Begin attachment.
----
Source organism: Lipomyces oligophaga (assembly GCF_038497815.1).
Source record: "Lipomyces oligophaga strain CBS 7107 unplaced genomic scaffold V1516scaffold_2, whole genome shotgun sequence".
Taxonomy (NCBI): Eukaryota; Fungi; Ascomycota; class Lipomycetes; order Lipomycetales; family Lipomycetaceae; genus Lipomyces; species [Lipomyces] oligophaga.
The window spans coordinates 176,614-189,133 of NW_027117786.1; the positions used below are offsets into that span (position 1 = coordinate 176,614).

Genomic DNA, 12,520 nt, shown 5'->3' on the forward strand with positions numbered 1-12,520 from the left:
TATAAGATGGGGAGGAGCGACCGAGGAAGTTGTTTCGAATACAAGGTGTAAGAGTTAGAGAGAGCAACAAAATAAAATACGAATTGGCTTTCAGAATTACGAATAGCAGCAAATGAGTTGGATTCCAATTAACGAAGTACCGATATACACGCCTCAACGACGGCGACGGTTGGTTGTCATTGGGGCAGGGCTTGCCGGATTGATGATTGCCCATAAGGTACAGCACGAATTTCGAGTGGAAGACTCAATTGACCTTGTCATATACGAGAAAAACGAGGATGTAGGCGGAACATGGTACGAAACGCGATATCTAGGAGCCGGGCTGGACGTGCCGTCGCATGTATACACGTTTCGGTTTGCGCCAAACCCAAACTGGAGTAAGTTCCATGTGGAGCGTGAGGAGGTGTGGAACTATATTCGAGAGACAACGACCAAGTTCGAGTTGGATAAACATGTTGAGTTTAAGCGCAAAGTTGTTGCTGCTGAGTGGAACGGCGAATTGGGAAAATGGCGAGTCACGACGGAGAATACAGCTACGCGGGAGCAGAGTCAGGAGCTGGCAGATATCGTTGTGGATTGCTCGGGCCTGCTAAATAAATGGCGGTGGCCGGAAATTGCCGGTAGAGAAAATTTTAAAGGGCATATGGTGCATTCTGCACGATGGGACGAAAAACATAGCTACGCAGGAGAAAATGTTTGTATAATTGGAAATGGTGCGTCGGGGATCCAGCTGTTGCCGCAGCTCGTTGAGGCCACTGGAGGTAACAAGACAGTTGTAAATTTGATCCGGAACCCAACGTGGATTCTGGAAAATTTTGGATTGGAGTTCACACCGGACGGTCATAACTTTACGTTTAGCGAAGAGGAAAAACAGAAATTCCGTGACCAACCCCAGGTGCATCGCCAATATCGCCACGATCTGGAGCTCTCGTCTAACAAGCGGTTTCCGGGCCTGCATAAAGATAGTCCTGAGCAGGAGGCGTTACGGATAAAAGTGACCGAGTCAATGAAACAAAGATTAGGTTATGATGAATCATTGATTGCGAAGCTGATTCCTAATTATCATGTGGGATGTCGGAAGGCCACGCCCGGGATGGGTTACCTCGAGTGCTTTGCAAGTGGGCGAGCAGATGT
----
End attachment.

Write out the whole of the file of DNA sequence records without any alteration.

Source organism: Lipomyces oligophaga (assembly GCF_038497815.1).
Source record: "Lipomyces oligophaga strain CBS 7107 unplaced genomic scaffold V1516scaffold_2, whole genome shotgun sequence".
Taxonomy (NCBI): Eukaryota; Fungi; Ascomycota; class Lipomycetes; order Lipomycetales; family Lipomycetaceae; genus Lipomyces; species [Lipomyces] oligophaga.
The window spans coordinates 176,614-189,133 of NW_027117786.1; the positions used below are offsets into that span (position 1 = coordinate 176,614).

Genomic DNA, 12,520 nt, shown 5'->3' on the forward strand with positions numbered 1-12,520 from the left:
TATAAGATGGGGAGGAGCGACCGAGGAAGTTGTTTCGAATACAAGGTGTAAGAGTTAGAGAGAGCAACAAAATAAAATACGAATTGGCTTTCAGAATTACGAATAGCAGCAAATGAGTTGGATTCCAATTAACGAAGTACCGATATACACGCCTCAACGACGGCGACGGTTGGTTGTCATTGGGGCAGGGCTTGCCGGATTGATGATTGCCCATAAGGTACAGCACGAATTTCGAGTGGAAGACTCAATTGACCTTGTCATATACGAGAAAAACGAGGATGTAGGCGGAACATGGTACGAAACGCGATATCTAGGAGCCGGGCTGGACGTGCCGTCGCATGTATACACGTTTCGGTTTGCGCCAAACCCAAACTGGAGTAAGTTCCATGTGGAGCGTGAGGAGGTGTGGAACTATATTCGAGAGACAACGACCAAGTTCGAGTTGGATAAACATGTTGAGTTTAAGCGCAAAGTTGTTGCTGCTGAGTGGAACGGCGAATTGGGAAAATGGCGAGTCACGACGGAGAATACAGCTACGCGGGAGCAGAGTCAGGAGCTGGCAGATATCGTTGTGGATTGCTCGGGCCTGCTAAATAAATGGCGGTGGCCGGAAATTGCCGGTAGAGAAAATTTTAAAGGGCATATGGTGCATTCTGCACGATGGGACGAAAAACATAGCTACGCAGGAGAAAATGTTTGTATAATTGGAAATGGTGCGTCGGGGATCCAGCTGTTGCCGCAGCTCGTTGAGGCCACTGGAGGTAACAAGACAGTTGTAAATTTGATCCGGAACCCAACGTGGATTCTGGAAAATTTTGGATTGGAGTTCACACCGGACGGTCATAACTTTACGTTTAGCGAAGAGGAAAAACAGAAATTCCGTGACCAACCCCAGGTGCATCGCCAATATCGCCACGATCTGGAGCTCTCGTCTAACAAGCGGTTTCCGGGCCTGCATAAAGATAGTCCTGAGCAGGAGGCGTTACGGATAAAAGTGACCGAGTCAATGAAACAAAGATTAGGTTATGATGAATCATTGATTGCGAAGCTGATTCCTAATTATCATGTGGGATGTCGGAAGGCCACGCCCGGGATGGGTTACCTCGAGTGCTTTGCAAGTGGGCGAGCAGATGT